BECKLEY – A state Supreme Court candidate is asking a fellow candidate if she wants to be viewed as being a “purchased justice.”
Bill Wooton says a recent influx of advertising by the Republican State Leadership Committee is “an attempt to influence the outcome of our non-partisan Supreme Court race.” According to filings with the Secretary of State’s office, the RSLC has spent a little more than $2 million on the ads in the last two weeks.
Those RSLC ads are critical of Wooton and former Attorney General Darrell McGraw, calling them political “insiders” and members of the “old boy network” who “milked taxpayers dry.” The ads also promote Beth Walker as “strong, conservative, qualified” and “the best choice.”
In a May 2 letter to Walker’s campaign, Wooton said the RSLC “is funded by ‘dark money’ from Washington, D.C., promoting your candidacy and attacking my reputation.”
“They seem to believe, as Don Blankenship did 12 years ago, that they can purchase a seat on West Virginia’s Supreme Court for a candidate who will do their bidding,” he wrote, also asking Walker’s campaign if she or anyone associated with it have been in contact with the RLSC.
He also asks Walker to “immediately seek to stop this group from attempting to buy a seat on our Court.”
“It is my sincere hope that your integrity will call you to act, and that you contact this group and ask them to cease their advertising in West Virginia,” he wrote. “I am publicly asking that all third-party advertisements cease as well.”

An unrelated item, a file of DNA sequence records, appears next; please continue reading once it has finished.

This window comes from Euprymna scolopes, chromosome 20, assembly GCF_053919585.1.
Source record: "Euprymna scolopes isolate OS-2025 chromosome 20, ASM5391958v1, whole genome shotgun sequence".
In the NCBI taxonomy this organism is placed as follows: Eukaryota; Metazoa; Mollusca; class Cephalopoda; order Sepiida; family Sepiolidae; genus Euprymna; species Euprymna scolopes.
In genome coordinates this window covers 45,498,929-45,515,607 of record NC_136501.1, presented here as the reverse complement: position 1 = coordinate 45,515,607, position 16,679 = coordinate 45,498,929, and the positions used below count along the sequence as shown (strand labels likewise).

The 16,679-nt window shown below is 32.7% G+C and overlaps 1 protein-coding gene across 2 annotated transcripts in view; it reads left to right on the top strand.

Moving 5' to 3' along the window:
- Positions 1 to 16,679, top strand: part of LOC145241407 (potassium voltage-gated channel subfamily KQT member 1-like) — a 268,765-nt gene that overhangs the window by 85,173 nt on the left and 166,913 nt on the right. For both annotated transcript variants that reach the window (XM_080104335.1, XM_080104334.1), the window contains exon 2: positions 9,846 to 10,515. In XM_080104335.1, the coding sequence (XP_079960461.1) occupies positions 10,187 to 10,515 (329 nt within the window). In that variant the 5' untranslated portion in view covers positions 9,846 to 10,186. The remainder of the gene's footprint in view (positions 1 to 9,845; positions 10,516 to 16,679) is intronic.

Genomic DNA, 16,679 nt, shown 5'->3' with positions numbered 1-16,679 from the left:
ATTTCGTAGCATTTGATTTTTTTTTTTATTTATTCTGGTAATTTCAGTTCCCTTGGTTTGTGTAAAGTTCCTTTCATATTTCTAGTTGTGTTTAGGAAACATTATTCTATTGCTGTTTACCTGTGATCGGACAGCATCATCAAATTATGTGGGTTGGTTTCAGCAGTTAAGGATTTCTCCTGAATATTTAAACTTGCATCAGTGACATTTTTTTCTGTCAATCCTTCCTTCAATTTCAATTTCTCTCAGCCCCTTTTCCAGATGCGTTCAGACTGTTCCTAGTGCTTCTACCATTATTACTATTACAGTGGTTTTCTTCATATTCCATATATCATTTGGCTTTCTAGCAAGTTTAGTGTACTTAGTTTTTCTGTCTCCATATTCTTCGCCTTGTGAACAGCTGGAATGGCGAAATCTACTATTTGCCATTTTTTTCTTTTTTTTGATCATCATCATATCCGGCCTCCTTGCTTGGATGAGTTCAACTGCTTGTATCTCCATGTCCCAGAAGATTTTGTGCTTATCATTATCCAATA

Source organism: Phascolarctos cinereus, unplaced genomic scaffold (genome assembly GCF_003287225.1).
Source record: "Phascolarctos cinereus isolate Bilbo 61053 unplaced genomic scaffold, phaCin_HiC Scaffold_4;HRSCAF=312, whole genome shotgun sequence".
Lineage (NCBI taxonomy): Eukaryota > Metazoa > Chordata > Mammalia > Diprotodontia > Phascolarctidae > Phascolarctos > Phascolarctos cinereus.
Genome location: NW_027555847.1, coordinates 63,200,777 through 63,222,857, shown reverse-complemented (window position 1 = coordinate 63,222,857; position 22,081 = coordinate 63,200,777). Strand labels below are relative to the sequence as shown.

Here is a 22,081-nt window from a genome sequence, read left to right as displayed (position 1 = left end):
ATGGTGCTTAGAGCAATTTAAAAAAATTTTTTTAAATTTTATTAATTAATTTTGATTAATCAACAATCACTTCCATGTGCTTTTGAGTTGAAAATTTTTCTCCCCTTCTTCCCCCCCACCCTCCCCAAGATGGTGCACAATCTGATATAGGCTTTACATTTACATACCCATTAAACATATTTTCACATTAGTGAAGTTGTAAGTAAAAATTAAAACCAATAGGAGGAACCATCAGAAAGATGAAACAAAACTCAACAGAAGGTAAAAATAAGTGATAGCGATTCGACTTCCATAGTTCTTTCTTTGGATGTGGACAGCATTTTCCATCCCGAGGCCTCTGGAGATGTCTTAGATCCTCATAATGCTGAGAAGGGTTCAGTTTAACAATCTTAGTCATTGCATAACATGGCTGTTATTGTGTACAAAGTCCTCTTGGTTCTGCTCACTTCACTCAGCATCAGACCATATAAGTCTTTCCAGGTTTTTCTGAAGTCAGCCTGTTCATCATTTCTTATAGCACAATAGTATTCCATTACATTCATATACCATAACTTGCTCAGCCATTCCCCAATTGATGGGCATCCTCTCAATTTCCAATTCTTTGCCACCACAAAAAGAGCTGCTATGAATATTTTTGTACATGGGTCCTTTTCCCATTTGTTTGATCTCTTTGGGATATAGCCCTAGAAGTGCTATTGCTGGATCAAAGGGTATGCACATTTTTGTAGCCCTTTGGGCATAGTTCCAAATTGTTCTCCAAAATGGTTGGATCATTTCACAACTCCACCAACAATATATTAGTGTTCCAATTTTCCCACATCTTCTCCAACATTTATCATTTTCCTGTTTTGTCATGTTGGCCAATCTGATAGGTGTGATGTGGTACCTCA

Wooton notes that at least one RSLC ad refers to Walker as “independent.”
“It is absurd to make the claim that you can be ‘independent’ from people who spend far more than your campaign has legitimately raised –money from highly questionable sources outside this state – in order to put you on the Court,” he wrote. “This seems to be an attempt to repeat the election of 12 years ago that put a shadow over our Court and led to national embarrassment.
“At this moment, your integrity is called into question, while the integrity of the Court upon which you wish to serve is threatened, as well.”
A spokesman for Walker’s campaign said what the RSLC does is out of their hands.
“Beth Walker is focused on meeting voters and sharing her beliefs in her own advertising,” Joe Reidy said. “She has no control over third-party spending in any race. It is unfortunate that a candidate would question her integrity and reputation for political gain.”
A spokeswoman for the RSLC also discounted Wooton's comments.
“The RSLC is an independent organization that has conducted its engagement in the West Virginia Supreme Court race completely independent of the candidates who are running," RSLC Communications Director Ellie Wallace said. "Any effort by Bill Wooton to suggest otherwise is simply an attempt to deflect from the real issue in this race: his record.
"His record shows his history of profiting off of West Virginia’s taxpayers – even admitting that their hard-earned tax dollars go to pay off a mortgage. Voters have a right to know who each of the candidates are, and Bill Wooton and his disappointing record are no exception.”
Wooton said he has run a positive campaign based on his credentials.
“Now … $2 million in out-of-state ads are blanketing our airwaves with distortions, exaggerations and lies,” he said. “Twelve years ago, the same tactic was used to buy a seat on our Court, and it led to national embarrassment.”
In the 2004 election, Brent Benjamin defeated incumbent Warren McGraw (Darrell’s brother) for a seat on the bench. Blankenship, the former Massey Energy CEO, spent about $3 million of his own money through a Political Action Committee to defeat McGraw. When Massey later had cases before the court, Benjamin refused to recuse himself. The matter eventually was heard by the U.S. Supreme Court.
Benjamin – along with McGraw, Walker and Wooton – is running for the seat this year, as is Clay County attorney Wayne King. The non-partisan election is May 10.